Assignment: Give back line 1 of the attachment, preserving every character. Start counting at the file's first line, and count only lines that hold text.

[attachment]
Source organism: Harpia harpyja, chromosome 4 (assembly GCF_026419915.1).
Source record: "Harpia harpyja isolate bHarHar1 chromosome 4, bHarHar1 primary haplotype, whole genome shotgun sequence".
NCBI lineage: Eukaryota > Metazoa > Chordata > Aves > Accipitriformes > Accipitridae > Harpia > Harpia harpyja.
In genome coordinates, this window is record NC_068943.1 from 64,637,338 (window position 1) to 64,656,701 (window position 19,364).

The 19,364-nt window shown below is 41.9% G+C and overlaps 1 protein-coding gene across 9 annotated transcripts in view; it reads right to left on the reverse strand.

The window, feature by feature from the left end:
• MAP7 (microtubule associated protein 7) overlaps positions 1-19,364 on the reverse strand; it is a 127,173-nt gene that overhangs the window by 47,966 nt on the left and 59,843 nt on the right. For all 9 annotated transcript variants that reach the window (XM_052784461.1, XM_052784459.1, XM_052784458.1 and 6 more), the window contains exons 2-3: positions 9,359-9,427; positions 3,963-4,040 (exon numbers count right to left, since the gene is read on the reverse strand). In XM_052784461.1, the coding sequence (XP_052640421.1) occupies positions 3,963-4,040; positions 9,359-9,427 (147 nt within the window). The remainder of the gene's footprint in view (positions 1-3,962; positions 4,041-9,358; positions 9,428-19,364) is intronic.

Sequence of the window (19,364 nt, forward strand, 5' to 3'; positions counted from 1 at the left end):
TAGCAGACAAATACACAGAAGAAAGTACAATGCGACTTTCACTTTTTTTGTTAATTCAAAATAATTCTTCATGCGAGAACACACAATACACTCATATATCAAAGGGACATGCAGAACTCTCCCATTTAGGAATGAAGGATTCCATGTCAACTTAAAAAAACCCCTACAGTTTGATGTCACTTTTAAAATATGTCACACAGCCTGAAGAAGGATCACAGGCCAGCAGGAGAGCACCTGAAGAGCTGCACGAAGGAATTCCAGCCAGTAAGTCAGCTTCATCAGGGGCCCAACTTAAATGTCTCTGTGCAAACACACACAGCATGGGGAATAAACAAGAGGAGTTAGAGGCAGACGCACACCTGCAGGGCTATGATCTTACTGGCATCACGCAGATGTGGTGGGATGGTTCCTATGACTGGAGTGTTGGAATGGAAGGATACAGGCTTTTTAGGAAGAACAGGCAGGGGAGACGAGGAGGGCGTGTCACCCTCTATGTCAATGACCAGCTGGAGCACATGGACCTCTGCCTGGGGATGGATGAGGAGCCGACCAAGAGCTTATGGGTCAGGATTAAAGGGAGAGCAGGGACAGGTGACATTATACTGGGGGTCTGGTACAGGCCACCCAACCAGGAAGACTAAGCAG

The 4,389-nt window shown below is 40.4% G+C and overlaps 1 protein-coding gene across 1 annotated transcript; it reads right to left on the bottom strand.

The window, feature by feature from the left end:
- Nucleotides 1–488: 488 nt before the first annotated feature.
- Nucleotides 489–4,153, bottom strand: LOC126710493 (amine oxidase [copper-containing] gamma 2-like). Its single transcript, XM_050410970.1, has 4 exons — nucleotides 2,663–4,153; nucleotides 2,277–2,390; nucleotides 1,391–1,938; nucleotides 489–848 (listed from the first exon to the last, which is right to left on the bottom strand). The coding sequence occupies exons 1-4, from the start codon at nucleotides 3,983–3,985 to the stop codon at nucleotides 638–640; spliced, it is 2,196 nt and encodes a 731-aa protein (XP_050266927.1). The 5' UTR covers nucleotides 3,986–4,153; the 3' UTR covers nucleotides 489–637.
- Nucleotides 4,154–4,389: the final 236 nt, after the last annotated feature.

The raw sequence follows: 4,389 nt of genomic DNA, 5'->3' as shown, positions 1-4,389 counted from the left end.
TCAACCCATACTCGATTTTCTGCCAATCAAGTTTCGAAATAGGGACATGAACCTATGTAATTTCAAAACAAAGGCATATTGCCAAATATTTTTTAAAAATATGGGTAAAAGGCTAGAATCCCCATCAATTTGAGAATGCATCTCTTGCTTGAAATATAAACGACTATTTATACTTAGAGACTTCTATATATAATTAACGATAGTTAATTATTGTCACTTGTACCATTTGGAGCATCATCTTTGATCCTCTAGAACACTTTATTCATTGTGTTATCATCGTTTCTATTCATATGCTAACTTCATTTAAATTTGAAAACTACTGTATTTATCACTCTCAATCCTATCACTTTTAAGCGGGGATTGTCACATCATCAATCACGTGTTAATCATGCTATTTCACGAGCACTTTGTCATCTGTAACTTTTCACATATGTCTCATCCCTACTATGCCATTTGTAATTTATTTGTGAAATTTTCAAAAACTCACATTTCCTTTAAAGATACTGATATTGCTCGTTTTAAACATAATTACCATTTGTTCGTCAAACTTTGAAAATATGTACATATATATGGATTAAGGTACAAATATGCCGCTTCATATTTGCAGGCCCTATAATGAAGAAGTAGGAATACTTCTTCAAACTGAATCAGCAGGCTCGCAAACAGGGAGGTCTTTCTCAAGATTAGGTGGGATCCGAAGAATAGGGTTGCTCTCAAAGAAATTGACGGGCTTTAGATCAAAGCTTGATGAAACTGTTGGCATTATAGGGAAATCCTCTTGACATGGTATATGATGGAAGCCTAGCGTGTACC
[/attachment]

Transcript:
Source organism: Harpia harpyja, chromosome 4 (assembly GCF_026419915.1).